Having read Tim Kreider’s "The ‘Busy’ Trap" in the New York Times’ opinion section, I realized one thing: I have never refused anyone’s offer to go out for drinks or go on trips just because I’m busy. I’ve never used the excuse to turn down an invitation, simply because I’ve never been in that situation before. Ever.
So does that mean I haven’t experienced the true meaning of busy yet? Or do I just have too much free time on my hands and not come to a point that I have to turn down something interesting in order to accomplish a task, project, or job? With the help of a cup of coffee and some introspection music, I realized that “busy” is not in my vocabulary, and that I will never fall in that busy trap that Kreider is talking about.
There’s no such thing as being busy
for someone who’s been working for a long time now. I’ve been working my butt off since college, juggling studies and freelance writing (and sometimes movie editing and graphic design). I was able to finish school, join the (tax paying) workforce, and do the same tasks over and over for several years now. I can’t remember a time turning down someone’s invitation for after-shift drinks, or for a movie on my off days. I guess working at an early age trained me to cram up my schedule in order to squeeze in spontaneous activities with friends and loved ones. It is really hard to turn down an invitation if it’s from a good friend or someone special. I may be swamped with work during office hours, but I don’t use it as a reason to miss out on some of the good things in life.
I am not busy
but I’m still at work, so I have to do something work-related. One thing I’ve learned after several years of working is the importance of getting the job done during work hours. This means not slacking off when you’re expected to finish a project within the day, or procrastinating when you could be accomplishing your deliverables earlier in the week. Most people fall into the busy trap when they set aside work that they could finish today. Try to maintain a good working pace, and that means spreading your tasks evenly during the work week. This reduces the risk of burnout, and also maintains the quality of work you’re expected to deliver.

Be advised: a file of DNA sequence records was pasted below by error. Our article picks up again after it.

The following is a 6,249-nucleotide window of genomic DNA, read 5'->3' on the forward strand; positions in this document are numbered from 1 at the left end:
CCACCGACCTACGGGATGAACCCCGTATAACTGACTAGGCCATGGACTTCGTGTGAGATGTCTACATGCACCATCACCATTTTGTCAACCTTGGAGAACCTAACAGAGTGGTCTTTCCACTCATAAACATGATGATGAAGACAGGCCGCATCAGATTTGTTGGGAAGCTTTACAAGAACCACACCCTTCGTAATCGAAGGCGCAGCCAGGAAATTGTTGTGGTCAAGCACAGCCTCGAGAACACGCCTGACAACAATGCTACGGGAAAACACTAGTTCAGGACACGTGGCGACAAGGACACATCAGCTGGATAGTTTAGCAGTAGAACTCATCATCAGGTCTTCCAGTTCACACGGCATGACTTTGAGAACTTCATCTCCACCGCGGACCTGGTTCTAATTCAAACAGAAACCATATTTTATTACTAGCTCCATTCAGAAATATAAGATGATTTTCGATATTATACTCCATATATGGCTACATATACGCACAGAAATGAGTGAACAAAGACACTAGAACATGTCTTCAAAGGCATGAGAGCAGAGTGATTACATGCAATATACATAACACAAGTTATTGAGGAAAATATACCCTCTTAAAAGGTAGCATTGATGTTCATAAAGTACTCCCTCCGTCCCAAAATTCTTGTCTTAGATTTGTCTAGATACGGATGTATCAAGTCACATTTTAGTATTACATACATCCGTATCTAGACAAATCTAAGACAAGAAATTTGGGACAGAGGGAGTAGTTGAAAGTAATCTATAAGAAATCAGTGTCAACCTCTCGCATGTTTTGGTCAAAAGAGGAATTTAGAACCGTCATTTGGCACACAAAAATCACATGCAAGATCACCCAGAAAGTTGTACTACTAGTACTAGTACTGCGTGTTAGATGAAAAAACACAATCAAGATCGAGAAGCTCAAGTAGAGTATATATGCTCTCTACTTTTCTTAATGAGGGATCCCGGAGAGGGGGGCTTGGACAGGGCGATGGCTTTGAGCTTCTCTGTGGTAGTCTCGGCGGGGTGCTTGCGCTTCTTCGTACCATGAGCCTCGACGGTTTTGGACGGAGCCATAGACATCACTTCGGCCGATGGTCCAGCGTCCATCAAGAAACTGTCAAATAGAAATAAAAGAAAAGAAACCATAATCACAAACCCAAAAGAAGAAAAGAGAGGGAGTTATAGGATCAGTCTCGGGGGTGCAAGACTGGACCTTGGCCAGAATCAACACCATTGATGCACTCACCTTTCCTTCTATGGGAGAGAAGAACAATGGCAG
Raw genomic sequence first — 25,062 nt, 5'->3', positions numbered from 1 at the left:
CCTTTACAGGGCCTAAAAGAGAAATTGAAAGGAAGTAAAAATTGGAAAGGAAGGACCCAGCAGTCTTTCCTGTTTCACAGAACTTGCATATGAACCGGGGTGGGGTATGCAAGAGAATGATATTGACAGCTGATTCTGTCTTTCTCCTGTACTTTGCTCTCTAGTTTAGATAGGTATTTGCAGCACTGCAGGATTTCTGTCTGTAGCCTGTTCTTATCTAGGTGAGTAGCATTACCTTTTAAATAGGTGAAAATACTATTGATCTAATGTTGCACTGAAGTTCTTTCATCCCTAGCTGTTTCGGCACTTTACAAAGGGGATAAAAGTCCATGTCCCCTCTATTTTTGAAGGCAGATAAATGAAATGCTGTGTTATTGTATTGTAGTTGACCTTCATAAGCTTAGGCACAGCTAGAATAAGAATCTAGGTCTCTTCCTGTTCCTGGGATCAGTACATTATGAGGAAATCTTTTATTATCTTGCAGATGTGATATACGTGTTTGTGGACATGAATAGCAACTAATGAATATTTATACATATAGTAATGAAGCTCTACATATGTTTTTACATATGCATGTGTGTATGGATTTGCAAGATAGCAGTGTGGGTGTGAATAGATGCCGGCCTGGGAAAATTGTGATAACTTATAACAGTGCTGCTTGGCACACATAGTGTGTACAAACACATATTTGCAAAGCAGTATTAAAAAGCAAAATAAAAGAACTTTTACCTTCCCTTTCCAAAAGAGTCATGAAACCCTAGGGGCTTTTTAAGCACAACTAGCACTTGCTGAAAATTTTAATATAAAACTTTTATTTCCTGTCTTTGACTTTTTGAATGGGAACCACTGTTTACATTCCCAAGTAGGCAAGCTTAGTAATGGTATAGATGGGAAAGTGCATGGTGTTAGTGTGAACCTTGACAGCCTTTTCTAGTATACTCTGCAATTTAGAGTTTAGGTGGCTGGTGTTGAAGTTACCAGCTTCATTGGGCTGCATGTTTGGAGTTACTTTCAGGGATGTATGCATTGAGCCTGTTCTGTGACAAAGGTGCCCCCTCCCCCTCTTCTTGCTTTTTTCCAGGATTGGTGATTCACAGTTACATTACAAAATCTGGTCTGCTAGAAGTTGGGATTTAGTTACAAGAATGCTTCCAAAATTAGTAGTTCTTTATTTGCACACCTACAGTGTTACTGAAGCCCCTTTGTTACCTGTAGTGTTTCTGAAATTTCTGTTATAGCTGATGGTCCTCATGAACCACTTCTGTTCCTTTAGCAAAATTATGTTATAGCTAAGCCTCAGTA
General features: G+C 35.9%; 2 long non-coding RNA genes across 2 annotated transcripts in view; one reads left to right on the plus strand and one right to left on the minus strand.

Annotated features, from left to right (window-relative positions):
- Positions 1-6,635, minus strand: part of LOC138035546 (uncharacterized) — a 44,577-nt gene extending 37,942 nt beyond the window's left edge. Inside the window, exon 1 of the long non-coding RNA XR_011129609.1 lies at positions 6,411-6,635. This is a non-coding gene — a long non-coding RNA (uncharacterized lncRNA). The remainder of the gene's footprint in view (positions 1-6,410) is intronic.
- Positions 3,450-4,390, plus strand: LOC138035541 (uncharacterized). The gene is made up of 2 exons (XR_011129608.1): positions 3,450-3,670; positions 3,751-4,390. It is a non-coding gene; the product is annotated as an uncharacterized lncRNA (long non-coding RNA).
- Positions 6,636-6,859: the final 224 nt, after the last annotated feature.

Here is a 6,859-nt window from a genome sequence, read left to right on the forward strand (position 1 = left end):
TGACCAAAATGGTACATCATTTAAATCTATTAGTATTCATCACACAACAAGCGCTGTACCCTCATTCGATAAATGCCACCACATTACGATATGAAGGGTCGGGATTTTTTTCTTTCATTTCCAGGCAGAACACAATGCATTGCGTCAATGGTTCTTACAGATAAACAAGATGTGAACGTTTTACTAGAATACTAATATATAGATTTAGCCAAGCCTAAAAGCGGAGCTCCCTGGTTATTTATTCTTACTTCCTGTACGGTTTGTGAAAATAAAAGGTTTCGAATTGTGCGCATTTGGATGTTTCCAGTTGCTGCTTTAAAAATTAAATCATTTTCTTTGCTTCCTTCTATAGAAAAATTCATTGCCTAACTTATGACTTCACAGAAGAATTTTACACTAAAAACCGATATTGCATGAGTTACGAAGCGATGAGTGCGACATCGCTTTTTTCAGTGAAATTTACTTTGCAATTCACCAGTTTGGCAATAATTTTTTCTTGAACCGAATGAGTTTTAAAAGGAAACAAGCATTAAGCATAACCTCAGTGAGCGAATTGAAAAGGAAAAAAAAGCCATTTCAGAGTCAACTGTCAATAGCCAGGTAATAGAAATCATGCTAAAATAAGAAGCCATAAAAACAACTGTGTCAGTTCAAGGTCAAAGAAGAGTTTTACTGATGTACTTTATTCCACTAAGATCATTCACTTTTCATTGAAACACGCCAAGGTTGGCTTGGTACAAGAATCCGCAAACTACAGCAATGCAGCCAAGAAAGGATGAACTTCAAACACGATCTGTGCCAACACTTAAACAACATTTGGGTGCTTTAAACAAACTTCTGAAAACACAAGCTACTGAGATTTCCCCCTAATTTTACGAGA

I have a lot of free time on my hands
but I’m not a bum, so don’t judge (hate) me. In "The ‘Busy’ Trap" Kreider points out that being busy is different from being tired. Those who work back-to-back shifts in hospitals and those who juggle several minimum-wage jobs are usually tired when they say they are “busy.” It’s more of the physical exhaustion aspect of being busy. The opposite, the ones who are living in a self-imposed state of busy-ness, are those who are dealing with the mental stress that they’ve put upon themselves. These are the people who feel that they’re wasting time when they’re not doing any work, simply because they have greater goals or ambitions set.
By doing away with the busy mindset, I am able to free up more time for myself, even if it’s just a couple of hours between work and sleep. I try not to think about work-related concerns when I leave the office, and because of that I am more relaxed around people. I still work eight-hour grinds, but I try not to bring work with me when I step out of the office.
Indeed, it’s hard not to bring work with you even after office hours. VoIP calls can be done anywhere with a decent Internet connection, and video calls using your smartphone means the world can be your meeting room. But that doesn’t mean you should be thinking about work every time. Be a dedicated employee when you’re within the bounds of your employment, but never be too busy to enjoy the good things life has to offer.